I’m giving up ‘intelligence’ for 2024. That is, I’m not going to use the term ‘intelligence’ except to critique it as an inherently flawed construction firmly grounded in race science and unable to sustain the weight of current usage as a measure of cognitive ability that can help us assess human, animal, or machine-based capabilities.
It doesn’t do the work we want it to in the debate about our new generation of thinking machines, and it is too corrupted by its history, particularly in the context of intelligence ‘testing’, ‘intelligence quotients’ and the ranking of human beings ever to be rescued.
Just as the term ‘content’ necessarily flattens all forms of human creativity into something that can be packaged, bought and sold, so the word ‘intelligence’ adulterates any measure of cognitive capacity it is applied to and makes serious discussion impossible. It always carries with it the taint of experimental fraud, scientific racism and the vain attempt to compare the incommensurable. It has to be expunged from our discourse, so that we are forced to use more descriptive terms that hide less of what we are trying to convey.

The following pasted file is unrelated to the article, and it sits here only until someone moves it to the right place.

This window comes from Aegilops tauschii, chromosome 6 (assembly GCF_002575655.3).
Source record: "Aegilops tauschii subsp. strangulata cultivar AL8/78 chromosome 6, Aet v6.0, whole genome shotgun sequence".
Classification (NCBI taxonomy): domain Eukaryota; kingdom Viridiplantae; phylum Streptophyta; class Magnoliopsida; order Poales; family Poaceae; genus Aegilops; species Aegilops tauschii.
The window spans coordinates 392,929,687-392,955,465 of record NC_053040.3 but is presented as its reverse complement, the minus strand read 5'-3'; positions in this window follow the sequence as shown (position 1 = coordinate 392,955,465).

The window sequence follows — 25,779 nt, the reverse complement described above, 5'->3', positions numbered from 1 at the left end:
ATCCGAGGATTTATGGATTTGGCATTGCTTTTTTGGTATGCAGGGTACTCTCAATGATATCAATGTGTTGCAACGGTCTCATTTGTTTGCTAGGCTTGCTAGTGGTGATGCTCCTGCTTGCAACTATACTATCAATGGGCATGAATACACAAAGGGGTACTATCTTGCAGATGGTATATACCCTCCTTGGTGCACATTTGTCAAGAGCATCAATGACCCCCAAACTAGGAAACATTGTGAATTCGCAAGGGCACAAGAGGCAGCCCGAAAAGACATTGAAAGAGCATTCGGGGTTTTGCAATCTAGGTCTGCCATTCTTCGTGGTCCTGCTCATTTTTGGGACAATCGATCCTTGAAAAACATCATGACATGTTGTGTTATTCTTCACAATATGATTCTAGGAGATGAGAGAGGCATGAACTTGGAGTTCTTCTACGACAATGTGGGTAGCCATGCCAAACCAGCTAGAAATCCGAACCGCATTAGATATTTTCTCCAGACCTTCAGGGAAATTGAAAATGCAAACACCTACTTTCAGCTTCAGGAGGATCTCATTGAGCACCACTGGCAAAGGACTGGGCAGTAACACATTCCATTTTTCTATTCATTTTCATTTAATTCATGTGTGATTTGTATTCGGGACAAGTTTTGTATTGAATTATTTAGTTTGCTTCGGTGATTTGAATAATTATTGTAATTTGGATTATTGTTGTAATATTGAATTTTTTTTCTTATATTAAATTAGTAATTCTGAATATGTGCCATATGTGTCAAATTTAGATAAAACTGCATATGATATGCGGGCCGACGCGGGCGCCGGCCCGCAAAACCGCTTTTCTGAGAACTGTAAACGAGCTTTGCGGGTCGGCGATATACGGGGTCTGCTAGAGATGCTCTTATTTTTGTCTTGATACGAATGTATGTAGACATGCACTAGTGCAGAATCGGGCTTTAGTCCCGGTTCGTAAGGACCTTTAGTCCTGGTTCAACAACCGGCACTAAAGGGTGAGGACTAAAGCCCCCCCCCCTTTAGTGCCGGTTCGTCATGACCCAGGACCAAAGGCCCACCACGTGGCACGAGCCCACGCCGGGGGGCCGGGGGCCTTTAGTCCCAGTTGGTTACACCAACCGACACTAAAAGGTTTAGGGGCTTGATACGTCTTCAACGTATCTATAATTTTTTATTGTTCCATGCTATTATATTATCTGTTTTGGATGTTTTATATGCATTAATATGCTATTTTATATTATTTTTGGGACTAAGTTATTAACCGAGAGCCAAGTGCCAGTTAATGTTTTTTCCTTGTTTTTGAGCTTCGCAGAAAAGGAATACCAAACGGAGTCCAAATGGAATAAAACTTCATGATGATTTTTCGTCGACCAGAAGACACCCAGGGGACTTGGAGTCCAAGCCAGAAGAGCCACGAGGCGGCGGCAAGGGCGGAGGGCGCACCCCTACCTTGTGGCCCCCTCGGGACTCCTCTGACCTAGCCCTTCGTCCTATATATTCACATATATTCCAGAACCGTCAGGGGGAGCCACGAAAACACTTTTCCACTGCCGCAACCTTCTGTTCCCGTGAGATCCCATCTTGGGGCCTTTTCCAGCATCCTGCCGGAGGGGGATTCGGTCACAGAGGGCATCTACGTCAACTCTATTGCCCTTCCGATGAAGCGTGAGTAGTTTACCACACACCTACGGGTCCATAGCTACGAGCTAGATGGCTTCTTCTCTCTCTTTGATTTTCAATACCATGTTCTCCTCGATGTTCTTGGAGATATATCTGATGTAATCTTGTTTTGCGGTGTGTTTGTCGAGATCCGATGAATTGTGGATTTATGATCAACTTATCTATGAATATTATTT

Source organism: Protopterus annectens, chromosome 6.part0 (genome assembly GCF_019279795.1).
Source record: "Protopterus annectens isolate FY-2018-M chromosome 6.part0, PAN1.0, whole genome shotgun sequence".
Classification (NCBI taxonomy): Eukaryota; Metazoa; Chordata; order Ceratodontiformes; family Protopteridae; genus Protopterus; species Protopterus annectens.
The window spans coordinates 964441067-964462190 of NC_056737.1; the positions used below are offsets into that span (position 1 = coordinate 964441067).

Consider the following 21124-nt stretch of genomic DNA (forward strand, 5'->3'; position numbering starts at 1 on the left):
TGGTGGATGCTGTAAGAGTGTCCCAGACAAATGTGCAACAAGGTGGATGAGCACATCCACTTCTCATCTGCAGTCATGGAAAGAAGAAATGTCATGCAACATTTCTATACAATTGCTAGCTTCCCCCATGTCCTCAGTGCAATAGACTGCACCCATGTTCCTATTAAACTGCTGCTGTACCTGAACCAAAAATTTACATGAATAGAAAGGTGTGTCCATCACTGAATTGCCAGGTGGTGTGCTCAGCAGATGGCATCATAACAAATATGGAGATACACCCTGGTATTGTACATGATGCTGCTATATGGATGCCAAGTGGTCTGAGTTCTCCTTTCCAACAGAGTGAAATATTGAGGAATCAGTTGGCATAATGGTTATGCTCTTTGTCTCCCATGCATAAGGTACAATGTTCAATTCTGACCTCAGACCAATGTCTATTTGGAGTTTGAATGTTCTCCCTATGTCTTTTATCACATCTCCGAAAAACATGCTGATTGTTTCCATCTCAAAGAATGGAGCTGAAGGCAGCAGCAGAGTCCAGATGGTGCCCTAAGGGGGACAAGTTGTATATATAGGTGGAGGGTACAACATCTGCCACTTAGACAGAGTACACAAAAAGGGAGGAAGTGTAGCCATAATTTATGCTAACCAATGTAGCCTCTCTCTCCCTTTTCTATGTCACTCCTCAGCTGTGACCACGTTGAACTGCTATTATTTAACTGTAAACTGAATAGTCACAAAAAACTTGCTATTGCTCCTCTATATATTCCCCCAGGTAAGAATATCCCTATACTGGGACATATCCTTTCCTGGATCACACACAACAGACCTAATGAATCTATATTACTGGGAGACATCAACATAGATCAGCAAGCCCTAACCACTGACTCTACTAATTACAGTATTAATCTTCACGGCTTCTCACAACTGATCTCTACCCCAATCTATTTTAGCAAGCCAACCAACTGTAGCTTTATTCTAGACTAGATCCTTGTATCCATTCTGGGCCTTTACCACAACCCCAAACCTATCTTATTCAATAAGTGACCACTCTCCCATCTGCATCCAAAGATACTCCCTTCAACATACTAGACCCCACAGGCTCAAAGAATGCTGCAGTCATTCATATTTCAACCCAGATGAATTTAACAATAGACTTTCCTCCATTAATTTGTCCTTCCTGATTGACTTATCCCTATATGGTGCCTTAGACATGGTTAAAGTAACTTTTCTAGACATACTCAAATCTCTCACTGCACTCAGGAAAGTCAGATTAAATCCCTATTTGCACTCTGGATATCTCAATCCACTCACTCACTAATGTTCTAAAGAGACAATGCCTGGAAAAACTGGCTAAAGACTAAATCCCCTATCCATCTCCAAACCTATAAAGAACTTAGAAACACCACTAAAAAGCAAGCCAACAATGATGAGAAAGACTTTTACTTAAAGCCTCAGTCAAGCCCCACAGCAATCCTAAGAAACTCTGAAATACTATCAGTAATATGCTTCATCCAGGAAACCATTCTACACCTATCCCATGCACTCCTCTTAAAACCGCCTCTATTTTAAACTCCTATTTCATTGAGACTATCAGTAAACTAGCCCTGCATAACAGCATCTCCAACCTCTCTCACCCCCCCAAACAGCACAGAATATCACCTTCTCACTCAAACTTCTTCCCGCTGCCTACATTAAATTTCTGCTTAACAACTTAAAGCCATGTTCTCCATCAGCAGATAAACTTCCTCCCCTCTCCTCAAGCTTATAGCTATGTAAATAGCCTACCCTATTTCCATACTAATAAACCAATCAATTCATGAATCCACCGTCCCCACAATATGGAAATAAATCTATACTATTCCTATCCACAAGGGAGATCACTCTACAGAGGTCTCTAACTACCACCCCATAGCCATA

Let’s talk about cognition and cognitive capacity, let’s talk of sentience and self-awareness and consciousness, let’s talk about world models and measures of ability to manipulate symbols, modify models, and affect the world. Let’s dig deep into ontologies and epistemologies and language games,. And if we must continue to use the term AI to describe the study and construction of thinking machines, let it be a term without an expansion, no longer an abbreviation (or a short acronym) but a term in its own right, usable in Scrabble for something other than a pale-throated sloth, with its own complicated etymology.
Note: I wrote this before the esteemed Simon Willison decided that ‘it’s OK to call it Artificial Intelligence‘, on the sensible grounds that ‘we need an agreed term for this class of technology, in order to have conversations about it. I think it’s time to accept that “AI” is good enough, and is already widely understood’. I agree – but can we make AI our chosen term of art, and not as an abbreviation?